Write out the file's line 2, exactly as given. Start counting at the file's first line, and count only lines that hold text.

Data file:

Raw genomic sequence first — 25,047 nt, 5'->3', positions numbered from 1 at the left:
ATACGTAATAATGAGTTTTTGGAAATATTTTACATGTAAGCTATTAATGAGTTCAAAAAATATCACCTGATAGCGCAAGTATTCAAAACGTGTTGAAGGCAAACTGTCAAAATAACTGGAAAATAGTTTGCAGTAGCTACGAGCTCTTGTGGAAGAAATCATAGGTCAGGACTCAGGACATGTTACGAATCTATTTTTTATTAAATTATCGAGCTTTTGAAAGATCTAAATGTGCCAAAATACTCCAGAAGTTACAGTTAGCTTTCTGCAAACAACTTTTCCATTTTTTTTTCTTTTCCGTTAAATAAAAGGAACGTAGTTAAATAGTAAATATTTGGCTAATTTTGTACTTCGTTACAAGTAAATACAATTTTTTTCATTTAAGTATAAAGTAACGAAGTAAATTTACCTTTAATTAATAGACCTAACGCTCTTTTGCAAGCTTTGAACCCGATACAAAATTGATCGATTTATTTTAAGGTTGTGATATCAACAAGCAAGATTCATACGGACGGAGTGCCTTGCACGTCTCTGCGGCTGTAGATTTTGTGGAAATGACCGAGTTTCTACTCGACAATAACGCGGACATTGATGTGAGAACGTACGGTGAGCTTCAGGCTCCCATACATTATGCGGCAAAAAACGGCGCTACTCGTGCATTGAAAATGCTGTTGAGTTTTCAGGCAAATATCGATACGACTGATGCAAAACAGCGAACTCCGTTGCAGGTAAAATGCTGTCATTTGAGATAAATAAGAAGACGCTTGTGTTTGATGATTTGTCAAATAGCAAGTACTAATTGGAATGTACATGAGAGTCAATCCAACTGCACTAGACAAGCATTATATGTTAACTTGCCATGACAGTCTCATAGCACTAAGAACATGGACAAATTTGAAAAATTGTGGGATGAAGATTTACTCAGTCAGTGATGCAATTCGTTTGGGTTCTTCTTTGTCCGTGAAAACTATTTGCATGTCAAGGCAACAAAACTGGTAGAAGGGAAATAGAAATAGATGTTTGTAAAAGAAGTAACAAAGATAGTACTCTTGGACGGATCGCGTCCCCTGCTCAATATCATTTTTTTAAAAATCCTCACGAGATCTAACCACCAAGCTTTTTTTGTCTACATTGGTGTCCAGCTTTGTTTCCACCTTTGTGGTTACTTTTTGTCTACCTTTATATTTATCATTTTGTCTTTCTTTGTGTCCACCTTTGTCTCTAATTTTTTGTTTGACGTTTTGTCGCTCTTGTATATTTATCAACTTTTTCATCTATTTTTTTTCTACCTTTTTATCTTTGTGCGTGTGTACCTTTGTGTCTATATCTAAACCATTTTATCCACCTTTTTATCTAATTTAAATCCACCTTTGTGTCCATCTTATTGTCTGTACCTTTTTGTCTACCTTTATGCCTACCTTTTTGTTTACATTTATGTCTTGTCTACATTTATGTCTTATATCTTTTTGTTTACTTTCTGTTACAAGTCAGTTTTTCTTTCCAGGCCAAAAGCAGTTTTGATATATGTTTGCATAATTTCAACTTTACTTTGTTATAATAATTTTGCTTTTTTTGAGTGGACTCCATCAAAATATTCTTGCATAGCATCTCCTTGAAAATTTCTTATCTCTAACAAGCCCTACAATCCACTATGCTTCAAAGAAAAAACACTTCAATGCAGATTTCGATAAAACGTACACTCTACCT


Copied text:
ATACGTAATAATGAGTTTTTGGAAATATTTTACATGTAAGCTATTAATGAGTTCAAAAAATATCACCTGATAGCGCAAGTATTCAAAACGTGTTGAAGGCAAACTGTCAAAATAACTGGAAAATAGTTTGCAGTAGCTACGAGCTCTTGTGGAAGAAATCATAGGTCAGGACTCAGGACATGTTACGAATCTATTTTTTATTAAATTATCGAGCTTTTGAAAGATCTAAATGTGCCAAAATACTCCAGAAGTTACAGTTAGCTTTCTGCAAACAACTTTTCCATTTTTTTTTCTTTTCCGTTAAATAAAAGGAACGTAGTTAAATAGTAAATATTTGGCTAATTTTGTACTTCGTTACAAGTAAATACAATTTTTTTCATTTAAGTATAAAGTAACGAAGTAAATTTACCTTTAATTAATAGACCTAACGCTCTTTTGCAAGCTTTGAACCCGATACAAAATTGATCGATTTATTTTAAGGTTGTGATATCAACAAGCAAGATTCATACGGACGGAGTGCCTTGCACGTCTCTGCGGCTGTAGATTTTGTGGAAATGACCGAGTTTCTACTCGACAATAACGCGGACATTGATGTGAGAACGTACGGTGAGCTTCAGGCTCCCATACATTATGCGGCAAAAAACGGCGCTACTCGTGCATTGAAAATGCTGTTGAGTTTTCAGGCAAATATCGATACGACTGATGCAAAACAGCGAACTCCGTTGCAGGTAAAATGCTGTCATTTGAGATAAATAAGAAGACGCTTGTGTTTGATGATTTGTCAAATAGCAAGTACTAATTGGAATGTACATGAGAGTCAATCCAACTGCACTAGACAAGCATTATATGTTAACTTGCCATGACAGTCTCATAGCACTAAGAACATGGACAAATTTGAAAAATTGTGGGATGAAGATTTACTCAGTCAGTGATGCAATTCGTTTGGGTTCTTCTTTGTCCGTGAAAACTATTTGCATGTCAAGGCAACAAAACTGGTAGAAGGGAAATAGAAATAGATGTTTGTAAAAGAAGTAACAAAGATAGTACTCTTGGACGGATCGCGTCCCCTGCTCAATATCATTTTTTTAAAAATCCTCACGAGATCTAACCACCAAGCTTTTTTTGTCTACATTGGTGTCCAGCTTTGTTTCCACCTTTGTGGTTACTTTTTGTCTACCTTTATATTTATCATTTTGTCTTTCTTTGTGTCCACCTTTGTCTCTAATTTTTTGTTTGACGTTTTGTCGCTCTTGTATATTTATCAACTTTTTCATCTATTTTTTTTCTACCTTTTTATCTTTGTGCGTGTGTACCTTTGTGTCTATATCTAAACCATTTTATCCACCTTTTTATCTAATTTAAATCCACCTTTGTGTCCATCTTATTGTCTGTACCTTTTTGTCTACCTTTATGCCTACCTTTTTGTTTACATTTATGTCTTGTCTACATTTATGTCTTATATCTTTTTGTTTACTTTCTGTTACAAGTCAGTTTTTCTTTCCAGGCCAAAAGCAGTTTTGATATATGTTTGCATAATTTCAACTTTACTTTGTTATAATAATTTTGCTTTTTTTGAGTGGACTCCATCAAAATATTCTTGCATAGCATCTCCTTGAAAATTTCTTATCTCTAACAAGCCCTACAATCCACTATGCTTCAAAGAAAAAACACTTCAATGCAGATTTCGATAAAACGTACACTCTACCT